European Council on Foreign Relations

Germany’s summer of discontent on foreign policy

In a different era, Robert Kagan provoked the transatlantic policy community by using the analogy of Venus and Mars to describe the mental split across the Atlantic on attitudes to conflict. A similar divide appears to exist on dealing with opportunity and risk in foreign policy. Some actors grow stronger when they perceive risk. Others depend on a positive-sum environment to exercise power and seem to be almost paralysed in the face of adverse conditions.

Among the major players in Western foreign policy, Germany is perhaps the one that best fits the latter category of a “sunshine state”. Berlin’s foreign policy machine works best when it can support, encourage, help, or reward. It struggles when it has to employ dissuasion, sanctions, or red lines. Public attitudes in Germany, as well as the country’s foreign policy resources and tools, lend themselves to co-operation, not

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Has Europe walked away from the Israeli-Palestinian project?

This text is part of an article originally published by Carnegie Europe where leading experts answer the question: “Has Europe walked away from the Israeli-Palestinian project?”. Please find a link to the original post here.

Europe has not walked away, it has simply continued to play a rather marginal and unconstructive role.

That role is defined by a combination of internal division, excessive deference to U.S. positions, and, for some, a deliberate distortion of the conflict’s realities driven by political cowardice. The EU foreign ministers’ statement of July 22 was a Christmas tree affair, decorated with an eclectic mix of good, bad, and irrelevant policy positions. But by adopting Israel’s position on disarming Hamas and more, the EU sent a signal that was spun by Israel as an invitation to ramp up its military operation at an appalling cost in Palestinian civilian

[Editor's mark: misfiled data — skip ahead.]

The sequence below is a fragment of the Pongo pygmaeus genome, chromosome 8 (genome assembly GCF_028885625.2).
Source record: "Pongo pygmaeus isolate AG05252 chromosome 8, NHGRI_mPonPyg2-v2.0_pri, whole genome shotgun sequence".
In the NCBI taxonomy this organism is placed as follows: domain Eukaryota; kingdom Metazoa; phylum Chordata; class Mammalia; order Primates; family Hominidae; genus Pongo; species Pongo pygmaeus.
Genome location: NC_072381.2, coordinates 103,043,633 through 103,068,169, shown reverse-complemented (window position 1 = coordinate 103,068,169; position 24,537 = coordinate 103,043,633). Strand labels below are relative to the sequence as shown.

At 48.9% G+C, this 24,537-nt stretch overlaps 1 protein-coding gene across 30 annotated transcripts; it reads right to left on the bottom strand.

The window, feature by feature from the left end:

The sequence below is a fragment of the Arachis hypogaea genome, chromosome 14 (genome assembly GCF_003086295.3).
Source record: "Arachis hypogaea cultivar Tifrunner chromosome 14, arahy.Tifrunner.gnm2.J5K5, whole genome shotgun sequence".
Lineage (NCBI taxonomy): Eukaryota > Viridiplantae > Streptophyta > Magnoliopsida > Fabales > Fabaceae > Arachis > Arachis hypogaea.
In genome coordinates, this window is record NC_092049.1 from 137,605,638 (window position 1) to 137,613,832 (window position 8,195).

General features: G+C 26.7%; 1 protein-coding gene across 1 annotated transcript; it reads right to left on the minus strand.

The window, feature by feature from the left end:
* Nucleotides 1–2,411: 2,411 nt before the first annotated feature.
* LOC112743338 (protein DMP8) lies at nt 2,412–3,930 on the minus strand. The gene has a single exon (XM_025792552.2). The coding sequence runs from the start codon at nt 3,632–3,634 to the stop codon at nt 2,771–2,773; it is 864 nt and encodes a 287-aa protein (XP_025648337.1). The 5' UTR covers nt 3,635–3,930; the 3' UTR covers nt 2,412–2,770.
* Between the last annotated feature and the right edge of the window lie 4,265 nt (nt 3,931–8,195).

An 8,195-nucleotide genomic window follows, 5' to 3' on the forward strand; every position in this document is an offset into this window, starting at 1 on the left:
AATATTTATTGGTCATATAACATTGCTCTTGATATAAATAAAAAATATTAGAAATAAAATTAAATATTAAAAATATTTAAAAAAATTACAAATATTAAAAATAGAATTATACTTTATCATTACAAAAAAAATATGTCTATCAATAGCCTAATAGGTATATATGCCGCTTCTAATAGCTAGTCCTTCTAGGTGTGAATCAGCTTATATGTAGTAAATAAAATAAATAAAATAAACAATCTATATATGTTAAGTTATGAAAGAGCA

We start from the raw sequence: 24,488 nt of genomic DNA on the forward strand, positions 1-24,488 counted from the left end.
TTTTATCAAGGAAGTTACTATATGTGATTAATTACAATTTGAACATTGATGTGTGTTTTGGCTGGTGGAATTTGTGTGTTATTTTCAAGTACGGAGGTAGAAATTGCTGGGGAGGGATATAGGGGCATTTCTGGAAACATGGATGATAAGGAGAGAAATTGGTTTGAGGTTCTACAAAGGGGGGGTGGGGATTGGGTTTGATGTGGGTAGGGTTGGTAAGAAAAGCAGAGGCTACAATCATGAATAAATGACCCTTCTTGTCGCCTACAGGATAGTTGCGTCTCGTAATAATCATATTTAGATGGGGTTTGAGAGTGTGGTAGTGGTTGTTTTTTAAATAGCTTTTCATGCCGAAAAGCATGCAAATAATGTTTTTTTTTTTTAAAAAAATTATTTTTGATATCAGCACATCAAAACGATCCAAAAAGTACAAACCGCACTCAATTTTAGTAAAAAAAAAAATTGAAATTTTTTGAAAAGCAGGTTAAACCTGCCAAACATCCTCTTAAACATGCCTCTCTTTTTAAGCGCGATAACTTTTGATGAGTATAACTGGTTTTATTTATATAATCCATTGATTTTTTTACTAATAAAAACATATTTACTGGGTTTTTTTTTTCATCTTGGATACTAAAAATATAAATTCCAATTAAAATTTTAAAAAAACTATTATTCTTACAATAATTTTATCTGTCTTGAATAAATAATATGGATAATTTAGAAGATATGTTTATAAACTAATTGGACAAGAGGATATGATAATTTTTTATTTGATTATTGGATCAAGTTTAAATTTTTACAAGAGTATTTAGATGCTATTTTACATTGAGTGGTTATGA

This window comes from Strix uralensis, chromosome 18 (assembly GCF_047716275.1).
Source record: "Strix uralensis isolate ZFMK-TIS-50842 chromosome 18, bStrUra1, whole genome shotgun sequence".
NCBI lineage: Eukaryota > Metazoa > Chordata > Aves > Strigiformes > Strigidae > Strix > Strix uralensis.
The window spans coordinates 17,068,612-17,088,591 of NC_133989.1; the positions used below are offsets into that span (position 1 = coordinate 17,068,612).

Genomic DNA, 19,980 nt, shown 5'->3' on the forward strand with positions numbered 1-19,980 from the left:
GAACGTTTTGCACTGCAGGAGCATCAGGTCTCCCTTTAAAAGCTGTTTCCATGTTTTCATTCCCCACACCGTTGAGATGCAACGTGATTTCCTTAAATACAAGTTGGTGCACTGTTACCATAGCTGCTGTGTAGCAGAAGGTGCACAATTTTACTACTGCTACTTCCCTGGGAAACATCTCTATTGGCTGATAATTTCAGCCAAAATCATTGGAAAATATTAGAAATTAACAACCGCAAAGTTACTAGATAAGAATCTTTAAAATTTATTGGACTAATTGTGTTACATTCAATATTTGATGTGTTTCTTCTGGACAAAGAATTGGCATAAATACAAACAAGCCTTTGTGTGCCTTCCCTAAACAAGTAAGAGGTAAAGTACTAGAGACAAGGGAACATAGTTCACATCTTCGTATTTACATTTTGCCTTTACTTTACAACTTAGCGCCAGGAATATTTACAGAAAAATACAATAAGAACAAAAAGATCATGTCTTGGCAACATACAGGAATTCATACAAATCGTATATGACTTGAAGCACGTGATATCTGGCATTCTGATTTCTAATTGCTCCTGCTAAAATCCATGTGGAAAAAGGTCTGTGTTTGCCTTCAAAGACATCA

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What can the Cold War teach us about applying sanctions to Russia?

After the MH17 plane crash, the West once again has to wrestle with the question of what to do with the defiant regime in the Kremlin. Diplomacy is not at the moment effective, but military options are unthinkable. Only economic sanctions will send a strong signal both to Moscow and to the outraged Western electorate. It is no wonder that the last meeting of European foreign ministers went further than asset freezes and travel bans for Vladimir Putin’s “cronies”. The ministers also considered “sectoral sanctions” that would target individual segments of Russia’s economy. They left open the option of placing an embargo on exports of “dual use goods and sensitive technologies, including in the energy sector”.

However, economic sanctions are always controversial – and they are often not as effective as promised. The last time the West applied economic sanctions against the Kremlin was

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Hamas and Israel: why a paradigm shift is needed

Israeli military flare is seen in an area east of Gaza City on July 21, 2014. © ZUMA PRESS INC./ Alamy

Since the beginning of the latest round of confrontations between Hamas and Israel, the debate in both local and international media has understandably focused on the conditions needed to achieve a speedy end to the conflagration and deliver a ceasefire. Yet, while stopping the violence should indeed be a priority, it is just as important to develop policies for the post-ceasefire period that will ensure that the end of hostilities amounts to more than a temporary lull.

Indeed, the relationship between Hamas and Israel since 2007 has followed a repetitive pattern, with periods of relative quiet followed by recurrent short-term military escalations. Likewise, Israel’s overall policy toward Hamas has undergone very little change, focusing as it has on the political isolation of

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Why a Gaza cease-fire could reinforce long-term conflict

Viewed in isolation, Israel's current “Operation Protective Edge” has relatively modest ambitions. It's not envisaged by Prime Minister Benjamin Netanyahu as a game-changer; more like another round of what is known in the Israeli security establishment as “mowing of the lawn” — a periodic degrading of Hamas' military capacity. Netanyahu's other strategic goal is to disrupt the fledgling effort at Palestinian reconciliation between the key rival national organizations, Fatah and Hamas. Even Israel's ground incursion has set the limited goal of destroying tunnels and rocket launching sites.

Hamas, too, does not believe its rocket fire will fundamentally reframe the Israeli-Palestinian equation — indeed, it made clear at the outset that this was a confrontation it preferred to avoid. The movement has been so squeezed by its isolation in Gaza, intensified by the hostility of Egypt

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